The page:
Saturday, April 27, 2013

New and Improved Commandment?



John 13:31-35 
When Judas was gone, Jesus said, “Now the Son of Man is glorified and God is glorified in him. If God is glorified in him, God will glorify the Son in himself, and will glorify him at once.

“My children, I will be with you only a little longer. You will look for me, and just as I told the Jews, so I tell you now: Where I am going, you cannot come. 

“A new command I give you: Love one another. As I have loved you, so you must love one another. By this everyone will know that you are my disciples, if you love one another.”



In the film, 42, which is the story about Jackie Robinson, the baseball executive, Branch Rickey, is played by Harrison Ford.  Rickey was the man who spear headed the effort to bring an end to racially segregated baseball and in the film he gives different reasons as to why he makes that effort.  In one scene he makes the observation that his faith is why he is doing this because the Bible tells us eight times to love our neighbor as ourselves.

I’m not sure that Rickey is right about that.  In one way or another, that command to love others shows up time and time again.  In the New Testament alone, one source says it shows up 11 times, and multiple times in the Old Testament.

Way back in the Old Testament book of Leviticus, we are told (19:18), “Love your neighbor as yourself.”

Love is the key to the Christian faith.

There is a tradition in the history of the church that the Apostle John, when he was an old man living in Ephesus, had to be carried to the church in the arms of the younger Christians.  Once at the church worship, John was often asked to preach.

I mean think about it – here is John, the last living Apostle.  Here is a man who walked with Christ, ate with him, saw the crucifixion, was there for the Resurrection.  Of course people wanted him to preach.

John could have said something like, “Well you know I remember one day Jesus and I were walking along the beach and he told me this parable that nobody ever wrote in the Gospels, so I’ll tell it to you now.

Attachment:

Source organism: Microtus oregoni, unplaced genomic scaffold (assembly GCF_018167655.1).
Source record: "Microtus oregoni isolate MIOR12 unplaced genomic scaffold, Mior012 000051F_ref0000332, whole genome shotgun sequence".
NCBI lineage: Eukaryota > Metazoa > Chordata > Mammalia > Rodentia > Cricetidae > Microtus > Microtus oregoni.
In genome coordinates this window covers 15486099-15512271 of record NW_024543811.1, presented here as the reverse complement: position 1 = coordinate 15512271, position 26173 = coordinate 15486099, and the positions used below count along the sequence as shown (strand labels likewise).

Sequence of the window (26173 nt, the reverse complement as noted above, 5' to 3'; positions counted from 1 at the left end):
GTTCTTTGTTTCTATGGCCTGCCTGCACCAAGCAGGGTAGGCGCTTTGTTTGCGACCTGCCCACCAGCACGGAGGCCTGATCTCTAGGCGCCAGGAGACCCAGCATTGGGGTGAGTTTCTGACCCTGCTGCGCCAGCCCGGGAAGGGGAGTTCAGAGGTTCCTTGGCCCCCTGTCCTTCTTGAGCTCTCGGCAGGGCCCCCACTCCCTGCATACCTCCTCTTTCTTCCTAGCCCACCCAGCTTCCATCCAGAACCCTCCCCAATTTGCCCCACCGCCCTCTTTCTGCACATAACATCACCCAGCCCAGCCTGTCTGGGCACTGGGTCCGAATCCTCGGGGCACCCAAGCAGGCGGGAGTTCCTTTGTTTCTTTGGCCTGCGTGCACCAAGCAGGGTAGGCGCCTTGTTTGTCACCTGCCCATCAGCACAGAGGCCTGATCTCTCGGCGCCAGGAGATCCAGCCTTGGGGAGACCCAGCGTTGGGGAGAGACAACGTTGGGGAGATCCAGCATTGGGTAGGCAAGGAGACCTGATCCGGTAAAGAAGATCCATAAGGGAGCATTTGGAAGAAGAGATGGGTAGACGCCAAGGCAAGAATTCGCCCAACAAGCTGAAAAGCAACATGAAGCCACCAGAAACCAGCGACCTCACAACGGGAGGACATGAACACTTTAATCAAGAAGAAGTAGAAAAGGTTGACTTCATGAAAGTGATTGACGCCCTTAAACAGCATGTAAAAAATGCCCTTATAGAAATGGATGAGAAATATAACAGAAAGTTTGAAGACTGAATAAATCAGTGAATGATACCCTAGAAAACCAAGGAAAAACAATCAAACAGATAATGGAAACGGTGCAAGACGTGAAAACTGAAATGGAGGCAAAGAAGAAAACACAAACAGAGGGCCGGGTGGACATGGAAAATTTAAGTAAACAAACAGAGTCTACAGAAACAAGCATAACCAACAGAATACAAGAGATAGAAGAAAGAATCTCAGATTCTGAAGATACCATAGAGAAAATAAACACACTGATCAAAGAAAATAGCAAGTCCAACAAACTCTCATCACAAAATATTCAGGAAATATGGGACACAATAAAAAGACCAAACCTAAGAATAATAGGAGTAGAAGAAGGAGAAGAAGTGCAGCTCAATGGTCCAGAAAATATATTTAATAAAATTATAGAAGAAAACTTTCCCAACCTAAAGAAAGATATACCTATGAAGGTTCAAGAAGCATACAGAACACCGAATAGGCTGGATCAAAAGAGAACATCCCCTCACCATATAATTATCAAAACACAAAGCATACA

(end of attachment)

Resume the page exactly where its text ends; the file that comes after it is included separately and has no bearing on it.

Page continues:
Or John might have said, “Besides the Lord’s Prayer, Jesus also taught these other prayers, let me share them with you.”

Or John might have said, “Rabbi Jesus, preacher Peter and I walked into a taveran one day and Jesus turned to us and said, “You know, that reminds me of a joke.”  How cool would that have been if John had told some joke, parable or prayer that Jesus had spoken?

But John never did that.  Whenever he was asked to preach, it was always the same old sermon, word for word the same, without change:

“Little Children, love one another.”
           
As the tradition goes, after a time, the younger Christians became tired of always hearing the same words, asked, "Master, why do you always say this?"

"It is the Lord's command," was his reply. "And if this alone be done, it is enough!"

Now this is a story that comes from St Jerome, one of the early church fathers, but whether it is true or not, what is clear is that Christians are to love others.

Why do we love others?  Because first of all Christ commanded it.  Here in the New Testament lesson for this morning in what amounts to a farewell address, Jesus is telling his disciples that they must obey a new commandment: "Love one another.”

Love is active and real and difficult.  Douglas John Hall of Canada's McGill University notes that the law of Christ makes tolerance not enough:  "It may be good enough, legally and politically, but it is not good enough for the one who did not say, 'Tolerate your neighbor', but 'love your neighbor."

Why do we love?  Not just because Christ commanded it, but because we are loved by God, even though we do not deserve it.  St. John wrote in I John 4:19, "We love, because God first loved us,"

Why do we love?  Because it is a way of life that, while difficult, works.

James Kegel  tells of a story about a young woman named Sarah.  “Sarah came from a family where there was little love. Criticism, fighting, ridicule and violence were the rule. Never spoken were the words, ‘I love you,’ or ‘I am sorry, forgive me.’ Then Sarah found a new self in faith through Christ. She met Jesus and she began to act differently at home. She would stop in the middle of a fight and ask to be forgiven. She began to say, ‘I love you, Mom. I love you, Dad.’ She began giving hugs. She began returning blessings for curses, compliments for ridicule, forgiveness when wronged. Over a period of two years of giving blessings to parents and siblings, the entire family met Jesus and gave themselves to His love. Jesus commands us to love because it will change our lives and the lives of others.”